Late that evening, they were in bed and both were reading. Jack closed his book and turned towards Betty. One of his hands touched her as he searched for an opening in her night dress.

‘What are you up to?’ she asked. ‘It seems you haven’t forgotten that aspect of your life.’

‘Never,’ Jack said and grinned, ‘Pure instinct, that is what it is. Even Alzheimer patients have a need for some action. I mean intimacy.’

Betty smiled, put her book down and turned towards him.

‘You win, but turn off the light or have you forgotten it?’

‘No, no, I haven’t. I want to see were we are going.’

‘You haven’t changed a bit,’ were Betty’s last words for the day as she smiled and touched his nose with her index finger.

Earth Hour

On Saturday 31 March  is Earth Hour Day this year. This is what happened to a family last year.

The car stopped in the driveway. The two children, Joshua and Bridget, loosened their seat belt, opened the door quickly and jumped out of it running towards their grandparents, who were waiting on the porch.

“Pop, Nan,” they screamed in unison and in a few steps were on the porch and hanging on their grandparents neck, showering them with kisses.

“Oh may, oh may, you are excited,” Granddad said patting them on their heads. In the meantime the kid’s parents had reached the porch too and the young mother said,

“Sorry, Mum to lump you with the kids on short notice but it could be to our advantage to go to the meeting tonight.”

“That’s quite all right, Larissa, we enjoy the children and always have a good time with them. And on top of that, Pop planed something special for tonight.”

“What, what Pop?” they asked almost screaming.

“We are going back in time,” Granddad said with a smirk on his face.

“Can we go to the Middle Ages, to King Arthur’s court,” Joshua asked.

“No, no, not that far,” Granddad said, “but it might seem to you that far.”

The young parents were in a hurry and left without hanging around or even entering the house. While Grandma prepared a drink for the children Granddad sat down in his favourite armchair and the children on one arm rest each.

“Can I watch ‘Alice in Wonderland‘ tonight,” Bridget asked.

“I’m afraid not,’ Pop said, “but I tell you what, I got the DVD out for you and we start watching it any time before or after our ‘time travel’. You know of course what special day it is today?”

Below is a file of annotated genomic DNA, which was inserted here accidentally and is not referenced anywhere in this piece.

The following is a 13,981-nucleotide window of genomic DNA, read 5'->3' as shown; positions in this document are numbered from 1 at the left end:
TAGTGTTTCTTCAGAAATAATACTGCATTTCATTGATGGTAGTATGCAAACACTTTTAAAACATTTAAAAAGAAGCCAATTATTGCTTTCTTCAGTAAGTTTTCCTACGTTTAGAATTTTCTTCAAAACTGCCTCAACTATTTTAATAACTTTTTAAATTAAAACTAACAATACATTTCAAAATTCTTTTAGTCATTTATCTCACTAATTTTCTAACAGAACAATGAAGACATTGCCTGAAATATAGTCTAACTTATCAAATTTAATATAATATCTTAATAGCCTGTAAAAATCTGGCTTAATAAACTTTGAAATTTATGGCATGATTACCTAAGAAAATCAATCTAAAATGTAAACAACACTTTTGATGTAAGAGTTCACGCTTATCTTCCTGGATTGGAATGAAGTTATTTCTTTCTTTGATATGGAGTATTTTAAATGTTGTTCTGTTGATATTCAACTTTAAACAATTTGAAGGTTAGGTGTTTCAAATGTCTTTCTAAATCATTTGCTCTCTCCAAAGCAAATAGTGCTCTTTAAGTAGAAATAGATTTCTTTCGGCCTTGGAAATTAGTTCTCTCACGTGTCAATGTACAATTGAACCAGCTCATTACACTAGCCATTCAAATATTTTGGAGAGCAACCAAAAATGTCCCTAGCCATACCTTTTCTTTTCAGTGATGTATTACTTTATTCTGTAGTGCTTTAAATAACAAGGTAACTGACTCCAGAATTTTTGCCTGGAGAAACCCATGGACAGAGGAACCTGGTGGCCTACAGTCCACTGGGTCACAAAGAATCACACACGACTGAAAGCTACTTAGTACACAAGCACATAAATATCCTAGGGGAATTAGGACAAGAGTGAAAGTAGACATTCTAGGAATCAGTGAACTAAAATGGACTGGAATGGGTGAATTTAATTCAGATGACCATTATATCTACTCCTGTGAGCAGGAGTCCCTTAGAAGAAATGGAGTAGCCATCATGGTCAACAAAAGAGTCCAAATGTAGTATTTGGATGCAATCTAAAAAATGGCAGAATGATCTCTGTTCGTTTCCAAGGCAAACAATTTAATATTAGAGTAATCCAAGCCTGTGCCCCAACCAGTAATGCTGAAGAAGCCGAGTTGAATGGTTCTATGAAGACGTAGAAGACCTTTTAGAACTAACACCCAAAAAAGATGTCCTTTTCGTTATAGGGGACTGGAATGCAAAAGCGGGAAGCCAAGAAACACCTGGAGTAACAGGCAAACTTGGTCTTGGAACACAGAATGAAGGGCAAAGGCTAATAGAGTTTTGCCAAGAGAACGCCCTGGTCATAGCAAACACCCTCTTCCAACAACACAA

“Nooo,” the children said, “ but what is it?”

“It is ‘Earth Hour‘ day. At 8.30 tonight we have to switch off all lights and sit in the dark. That is when we will go on our time travel.”

You’re are making it up, Granddad,” Bridget said.

“No, no,” he said, waiving his finger in the air, “the people have decided, we all should switch off our electric lights in order to make us aware not to waste electricity ”

“That is awesome, Pop,” said Josh, “will we play ghost, can we?”

“No,” Granddad said,“ as I told you before, we will use the opportunity to travel in time. You will be surprised were we will end up!”

“Where, where?” both children demanded to know.

“You always wanted to know how it was when I was a little boy, roughly the same age as you are now. So tonight you will see how it was. We won’t have the usual tea tonight. I want you to be hungry when we get to Berlin in nine-teen-forty-eight. We will be eating there.”

The children were quite for a while, musing how Granddad would manage the time travel. Did he have a time machine, they asking themselves.

“Granddad?” Bridget asked, “where is your time machine?”

“We don’t need any, we will be teleporting,” Granddad answered and smiled happy with himself that he knew all the answers to his curious grand children’s questions. Grandma was in the kitchen and prepared something, but the children did not take any notice. The clock was ticking relentlessly towards eight-thirty. The children started to paint some pictures at the table, forgetting all about Alice in Wonderland. Just before eight-thirty Grandma joined them in the living room.